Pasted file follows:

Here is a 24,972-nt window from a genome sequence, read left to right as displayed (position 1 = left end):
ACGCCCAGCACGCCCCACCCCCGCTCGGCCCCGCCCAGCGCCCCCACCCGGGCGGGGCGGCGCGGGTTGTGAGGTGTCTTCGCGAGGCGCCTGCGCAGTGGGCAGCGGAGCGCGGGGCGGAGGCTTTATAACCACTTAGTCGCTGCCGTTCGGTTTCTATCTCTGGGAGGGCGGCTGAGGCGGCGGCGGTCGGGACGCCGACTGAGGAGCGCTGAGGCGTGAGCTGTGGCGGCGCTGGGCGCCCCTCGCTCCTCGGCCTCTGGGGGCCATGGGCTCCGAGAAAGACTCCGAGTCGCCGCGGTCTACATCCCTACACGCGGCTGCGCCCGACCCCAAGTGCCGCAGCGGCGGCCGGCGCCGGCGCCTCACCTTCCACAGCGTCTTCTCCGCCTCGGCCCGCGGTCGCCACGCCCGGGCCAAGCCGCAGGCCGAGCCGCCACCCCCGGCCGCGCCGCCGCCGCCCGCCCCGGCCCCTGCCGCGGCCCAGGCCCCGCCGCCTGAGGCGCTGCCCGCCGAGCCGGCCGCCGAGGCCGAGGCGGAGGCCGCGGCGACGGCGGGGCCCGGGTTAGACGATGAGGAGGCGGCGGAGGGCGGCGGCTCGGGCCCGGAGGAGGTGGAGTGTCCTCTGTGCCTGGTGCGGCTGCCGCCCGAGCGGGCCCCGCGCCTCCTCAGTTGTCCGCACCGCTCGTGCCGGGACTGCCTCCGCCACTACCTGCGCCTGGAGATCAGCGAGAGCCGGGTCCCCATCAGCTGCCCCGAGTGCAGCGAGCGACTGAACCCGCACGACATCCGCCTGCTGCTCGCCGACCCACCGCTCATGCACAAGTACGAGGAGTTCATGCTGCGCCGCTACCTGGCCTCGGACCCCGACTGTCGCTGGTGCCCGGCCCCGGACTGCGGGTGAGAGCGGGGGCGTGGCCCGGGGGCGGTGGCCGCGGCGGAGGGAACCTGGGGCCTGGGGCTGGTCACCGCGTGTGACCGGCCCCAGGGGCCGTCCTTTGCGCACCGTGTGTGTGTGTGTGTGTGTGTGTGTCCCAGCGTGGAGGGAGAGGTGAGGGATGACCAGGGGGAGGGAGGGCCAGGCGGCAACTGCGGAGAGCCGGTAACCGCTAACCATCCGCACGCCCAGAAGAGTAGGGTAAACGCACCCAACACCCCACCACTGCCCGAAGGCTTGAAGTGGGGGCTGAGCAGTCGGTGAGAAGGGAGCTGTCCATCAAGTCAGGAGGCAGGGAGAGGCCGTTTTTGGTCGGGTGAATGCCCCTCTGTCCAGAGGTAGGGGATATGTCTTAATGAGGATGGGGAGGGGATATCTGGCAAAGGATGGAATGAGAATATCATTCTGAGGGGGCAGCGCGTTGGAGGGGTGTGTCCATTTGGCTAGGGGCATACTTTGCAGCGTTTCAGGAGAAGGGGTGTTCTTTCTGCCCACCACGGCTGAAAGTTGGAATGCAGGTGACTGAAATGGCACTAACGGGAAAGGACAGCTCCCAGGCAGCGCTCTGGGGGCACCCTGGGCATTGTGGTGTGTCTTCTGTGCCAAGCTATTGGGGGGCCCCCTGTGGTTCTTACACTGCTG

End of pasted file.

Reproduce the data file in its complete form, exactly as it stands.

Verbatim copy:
Here is a 24,972-nt window from a genome sequence, read left to right as displayed (position 1 = left end):
ACGCCCAGCACGCCCCACCCCCGCTCGGCCCCGCCCAGCGCCCCCACCCGGGCGGGGCGGCGCGGGTTGTGAGGTGTCTTCGCGAGGCGCCTGCGCAGTGGGCAGCGGAGCGCGGGGCGGAGGCTTTATAACCACTTAGTCGCTGCCGTTCGGTTTCTATCTCTGGGAGGGCGGCTGAGGCGGCGGCGGTCGGGACGCCGACTGAGGAGCGCTGAGGCGTGAGCTGTGGCGGCGCTGGGCGCCCCTCGCTCCTCGGCCTCTGGGGGCCATGGGCTCCGAGAAAGACTCCGAGTCGCCGCGGTCTACATCCCTACACGCGGCTGCGCCCGACCCCAAGTGCCGCAGCGGCGGCCGGCGCCGGCGCCTCACCTTCCACAGCGTCTTCTCCGCCTCGGCCCGCGGTCGCCACGCCCGGGCCAAGCCGCAGGCCGAGCCGCCACCCCCGGCCGCGCCGCCGCCGCCCGCCCCGGCCCCTGCCGCGGCCCAGGCCCCGCCGCCTGAGGCGCTGCCCGCCGAGCCGGCCGCCGAGGCCGAGGCGGAGGCCGCGGCGACGGCGGGGCCCGGGTTAGACGATGAGGAGGCGGCGGAGGGCGGCGGCTCGGGCCCGGAGGAGGTGGAGTGTCCTCTGTGCCTGGTGCGGCTGCCGCCCGAGCGGGCCCCGCGCCTCCTCAGTTGTCCGCACCGCTCGTGCCGGGACTGCCTCCGCCACTACCTGCGCCTGGAGATCAGCGAGAGCCGGGTCCCCATCAGCTGCCCCGAGTGCAGCGAGCGACTGAACCCGCACGACATCCGCCTGCTGCTCGCCGACCCACCGCTCATGCACAAGTACGAGGAGTTCATGCTGCGCCGCTACCTGGCCTCGGACCCCGACTGTCGCTGGTGCCCGGCCCCGGACTGCGGGTGAGAGCGGGGGCGTGGCCCGGGGGCGGTGGCCGCGGCGGAGGGAACCTGGGGCCTGGGGCTGGTCACCGCGTGTGACCGGCCCCAGGGGCCGTCCTTTGCGCACCGTGTGTGTGTGTGTGTGTGTGTGTGTCCCAGCGTGGAGGGAGAGGTGAGGGATGACCAGGGGGAGGGAGGGCCAGGCGGCAACTGCGGAGAGCCGGTAACCGCTAACCATCCGCACGCCCAGAAGAGTAGGGTAAACGCACCCAACACCCCACCACTGCCCGAAGGCTTGAAGTGGGGGCTGAGCAGTCGGTGAGAAGGGAGCTGTCCATCAAGTCAGGAGGCAGGGAGAGGCCGTTTTTGGTCGGGTGAATGCCCCTCTGTCCAGAGGTAGGGGATATGTCTTAATGAGGATGGGGAGGGGATATCTGGCAAAGGATGGAATGAGAATATCATTCTGAGGGGGCAGCGCGTTGGAGGGGTGTGTCCATTTGGCTAGGGGCATACTTTGCAGCGTTTCAGGAGAAGGGGTGTTCTTTCTGCCCACCACGGCTGAAAGTTGGAATGCAGGTGACTGAAATGGCACTAACGGGAAAGGACAGCTCCCAGGCAGCGCTCTGGGGGCACCCTGGGCATTGTGGTGTGTCTTCTGTGCCAAGCTATTGGGGGGCCCCCTGTGGTTCTTACACTGCTG